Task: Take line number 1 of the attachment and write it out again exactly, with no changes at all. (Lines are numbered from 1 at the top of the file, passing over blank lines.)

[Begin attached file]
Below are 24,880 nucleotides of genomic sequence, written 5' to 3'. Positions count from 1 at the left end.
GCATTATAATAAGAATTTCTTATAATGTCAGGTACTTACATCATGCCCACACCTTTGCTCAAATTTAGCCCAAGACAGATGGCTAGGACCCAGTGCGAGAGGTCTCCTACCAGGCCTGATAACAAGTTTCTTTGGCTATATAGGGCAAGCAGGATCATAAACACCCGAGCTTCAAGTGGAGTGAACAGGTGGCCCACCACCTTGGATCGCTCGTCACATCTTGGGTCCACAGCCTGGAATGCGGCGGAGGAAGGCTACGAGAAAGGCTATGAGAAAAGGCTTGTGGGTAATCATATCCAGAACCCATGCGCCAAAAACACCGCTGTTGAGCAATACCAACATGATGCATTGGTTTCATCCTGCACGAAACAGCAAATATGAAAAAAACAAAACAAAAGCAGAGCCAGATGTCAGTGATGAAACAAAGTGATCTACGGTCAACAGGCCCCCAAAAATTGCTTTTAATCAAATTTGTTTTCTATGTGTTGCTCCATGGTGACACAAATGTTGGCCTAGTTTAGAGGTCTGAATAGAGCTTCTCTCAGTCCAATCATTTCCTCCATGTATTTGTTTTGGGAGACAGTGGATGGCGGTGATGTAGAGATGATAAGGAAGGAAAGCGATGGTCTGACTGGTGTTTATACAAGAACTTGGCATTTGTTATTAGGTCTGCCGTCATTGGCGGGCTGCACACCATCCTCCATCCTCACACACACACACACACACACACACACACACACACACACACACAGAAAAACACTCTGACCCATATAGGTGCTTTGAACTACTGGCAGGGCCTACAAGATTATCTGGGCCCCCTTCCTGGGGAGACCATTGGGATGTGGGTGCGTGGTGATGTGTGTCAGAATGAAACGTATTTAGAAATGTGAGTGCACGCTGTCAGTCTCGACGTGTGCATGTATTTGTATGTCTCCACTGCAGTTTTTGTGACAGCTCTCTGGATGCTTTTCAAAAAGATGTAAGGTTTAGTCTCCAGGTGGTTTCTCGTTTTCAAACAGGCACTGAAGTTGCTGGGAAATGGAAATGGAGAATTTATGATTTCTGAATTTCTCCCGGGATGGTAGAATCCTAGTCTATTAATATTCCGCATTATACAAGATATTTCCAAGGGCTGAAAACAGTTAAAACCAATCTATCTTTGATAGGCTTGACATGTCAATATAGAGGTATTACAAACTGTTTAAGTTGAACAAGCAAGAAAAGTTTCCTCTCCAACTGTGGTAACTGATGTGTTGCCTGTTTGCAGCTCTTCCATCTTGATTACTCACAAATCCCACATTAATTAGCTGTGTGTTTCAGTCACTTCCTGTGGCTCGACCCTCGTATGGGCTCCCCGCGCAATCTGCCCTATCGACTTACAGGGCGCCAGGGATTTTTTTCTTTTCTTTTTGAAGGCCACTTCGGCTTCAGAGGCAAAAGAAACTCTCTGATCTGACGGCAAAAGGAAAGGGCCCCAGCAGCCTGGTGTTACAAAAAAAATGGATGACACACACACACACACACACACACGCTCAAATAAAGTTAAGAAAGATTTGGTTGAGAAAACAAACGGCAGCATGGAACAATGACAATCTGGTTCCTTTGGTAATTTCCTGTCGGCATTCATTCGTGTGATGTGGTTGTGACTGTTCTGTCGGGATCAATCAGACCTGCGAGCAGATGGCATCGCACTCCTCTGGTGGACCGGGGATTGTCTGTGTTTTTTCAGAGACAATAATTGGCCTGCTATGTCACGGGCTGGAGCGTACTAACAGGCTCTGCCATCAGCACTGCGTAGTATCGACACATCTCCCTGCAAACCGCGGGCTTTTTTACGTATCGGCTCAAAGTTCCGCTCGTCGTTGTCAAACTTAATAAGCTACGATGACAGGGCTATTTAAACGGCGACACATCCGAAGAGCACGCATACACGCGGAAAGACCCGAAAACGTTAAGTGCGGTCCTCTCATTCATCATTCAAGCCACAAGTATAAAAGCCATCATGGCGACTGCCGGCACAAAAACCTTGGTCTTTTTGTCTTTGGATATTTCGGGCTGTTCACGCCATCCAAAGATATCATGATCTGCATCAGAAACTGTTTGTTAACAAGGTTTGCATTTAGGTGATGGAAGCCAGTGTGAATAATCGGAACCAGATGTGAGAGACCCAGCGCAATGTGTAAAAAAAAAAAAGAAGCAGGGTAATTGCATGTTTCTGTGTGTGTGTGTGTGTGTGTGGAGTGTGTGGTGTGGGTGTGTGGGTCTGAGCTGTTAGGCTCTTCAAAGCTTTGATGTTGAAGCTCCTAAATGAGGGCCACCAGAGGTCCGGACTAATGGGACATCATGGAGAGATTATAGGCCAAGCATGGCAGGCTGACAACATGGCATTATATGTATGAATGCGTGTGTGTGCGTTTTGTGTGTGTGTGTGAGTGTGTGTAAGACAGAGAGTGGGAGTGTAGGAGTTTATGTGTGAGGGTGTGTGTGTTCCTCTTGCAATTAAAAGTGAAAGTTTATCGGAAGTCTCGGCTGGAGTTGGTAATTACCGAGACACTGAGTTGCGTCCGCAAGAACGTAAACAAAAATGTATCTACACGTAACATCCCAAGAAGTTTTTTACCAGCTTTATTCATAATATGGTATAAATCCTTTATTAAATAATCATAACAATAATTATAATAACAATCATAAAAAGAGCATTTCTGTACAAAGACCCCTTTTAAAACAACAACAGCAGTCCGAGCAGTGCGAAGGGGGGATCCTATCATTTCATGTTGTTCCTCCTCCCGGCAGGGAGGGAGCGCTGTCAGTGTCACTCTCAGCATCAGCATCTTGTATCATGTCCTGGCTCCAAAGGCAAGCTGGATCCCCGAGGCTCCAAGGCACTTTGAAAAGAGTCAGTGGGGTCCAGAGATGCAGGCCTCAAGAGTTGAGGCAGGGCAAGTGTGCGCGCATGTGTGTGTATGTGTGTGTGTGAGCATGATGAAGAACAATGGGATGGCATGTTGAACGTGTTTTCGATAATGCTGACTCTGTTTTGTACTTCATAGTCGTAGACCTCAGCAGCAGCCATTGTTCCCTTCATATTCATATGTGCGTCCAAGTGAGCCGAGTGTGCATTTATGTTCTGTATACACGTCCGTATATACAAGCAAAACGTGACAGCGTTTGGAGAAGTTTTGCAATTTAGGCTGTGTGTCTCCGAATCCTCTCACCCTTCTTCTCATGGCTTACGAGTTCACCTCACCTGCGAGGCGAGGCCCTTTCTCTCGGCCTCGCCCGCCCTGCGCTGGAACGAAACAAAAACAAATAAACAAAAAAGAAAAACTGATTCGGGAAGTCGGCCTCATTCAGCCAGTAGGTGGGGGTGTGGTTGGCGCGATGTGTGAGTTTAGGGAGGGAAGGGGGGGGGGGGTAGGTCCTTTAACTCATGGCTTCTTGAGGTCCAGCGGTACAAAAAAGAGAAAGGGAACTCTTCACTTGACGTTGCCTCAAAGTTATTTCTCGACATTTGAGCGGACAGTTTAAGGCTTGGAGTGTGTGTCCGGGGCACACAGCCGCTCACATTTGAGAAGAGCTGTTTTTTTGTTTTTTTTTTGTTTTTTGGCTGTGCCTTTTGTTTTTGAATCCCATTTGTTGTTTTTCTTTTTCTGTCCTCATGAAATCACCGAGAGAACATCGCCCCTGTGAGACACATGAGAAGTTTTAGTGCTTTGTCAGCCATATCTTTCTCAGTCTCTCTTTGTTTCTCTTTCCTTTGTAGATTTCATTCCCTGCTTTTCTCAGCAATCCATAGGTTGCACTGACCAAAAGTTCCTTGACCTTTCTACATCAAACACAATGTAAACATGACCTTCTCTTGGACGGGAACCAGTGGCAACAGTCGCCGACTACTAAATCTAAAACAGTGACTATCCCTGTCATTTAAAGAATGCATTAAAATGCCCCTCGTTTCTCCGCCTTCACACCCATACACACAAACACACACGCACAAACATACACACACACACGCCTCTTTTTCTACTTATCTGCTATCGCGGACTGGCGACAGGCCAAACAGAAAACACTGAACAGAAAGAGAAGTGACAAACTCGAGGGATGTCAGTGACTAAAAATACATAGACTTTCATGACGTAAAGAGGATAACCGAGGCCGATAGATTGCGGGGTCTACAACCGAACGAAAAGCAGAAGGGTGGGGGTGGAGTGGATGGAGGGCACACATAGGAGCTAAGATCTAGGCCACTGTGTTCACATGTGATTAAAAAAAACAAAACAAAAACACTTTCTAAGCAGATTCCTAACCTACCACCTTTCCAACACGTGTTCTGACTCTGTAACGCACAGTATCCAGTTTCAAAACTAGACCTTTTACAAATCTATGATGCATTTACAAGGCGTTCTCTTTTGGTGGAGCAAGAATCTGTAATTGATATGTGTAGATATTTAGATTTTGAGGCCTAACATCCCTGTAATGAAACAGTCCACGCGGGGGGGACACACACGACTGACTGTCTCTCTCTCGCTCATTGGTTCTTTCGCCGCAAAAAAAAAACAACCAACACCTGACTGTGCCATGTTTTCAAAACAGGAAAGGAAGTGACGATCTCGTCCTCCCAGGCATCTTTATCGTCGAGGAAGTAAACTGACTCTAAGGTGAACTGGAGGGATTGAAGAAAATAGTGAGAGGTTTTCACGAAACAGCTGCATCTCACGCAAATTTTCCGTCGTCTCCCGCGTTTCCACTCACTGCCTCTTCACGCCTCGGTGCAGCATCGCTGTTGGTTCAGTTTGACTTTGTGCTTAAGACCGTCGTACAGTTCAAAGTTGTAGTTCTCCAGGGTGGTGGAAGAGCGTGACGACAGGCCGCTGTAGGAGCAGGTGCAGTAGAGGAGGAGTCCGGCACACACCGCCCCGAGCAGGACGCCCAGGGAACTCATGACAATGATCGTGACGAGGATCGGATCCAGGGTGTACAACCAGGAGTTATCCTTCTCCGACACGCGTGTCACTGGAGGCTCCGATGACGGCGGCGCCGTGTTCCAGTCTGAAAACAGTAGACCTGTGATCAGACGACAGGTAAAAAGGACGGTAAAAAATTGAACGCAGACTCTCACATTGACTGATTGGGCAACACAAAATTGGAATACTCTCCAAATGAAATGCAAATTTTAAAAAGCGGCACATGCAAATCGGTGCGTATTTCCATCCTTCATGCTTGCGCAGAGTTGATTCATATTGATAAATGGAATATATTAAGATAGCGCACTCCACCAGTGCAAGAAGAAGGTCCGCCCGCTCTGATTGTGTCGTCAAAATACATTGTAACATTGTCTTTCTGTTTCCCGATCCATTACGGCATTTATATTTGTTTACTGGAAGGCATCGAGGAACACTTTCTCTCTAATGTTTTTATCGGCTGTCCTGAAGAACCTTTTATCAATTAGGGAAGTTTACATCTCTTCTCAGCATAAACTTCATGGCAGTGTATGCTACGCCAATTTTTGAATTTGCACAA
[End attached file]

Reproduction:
Below are 24,880 nucleotides of genomic sequence, written 5' to 3'. Positions count from 1 at the left end.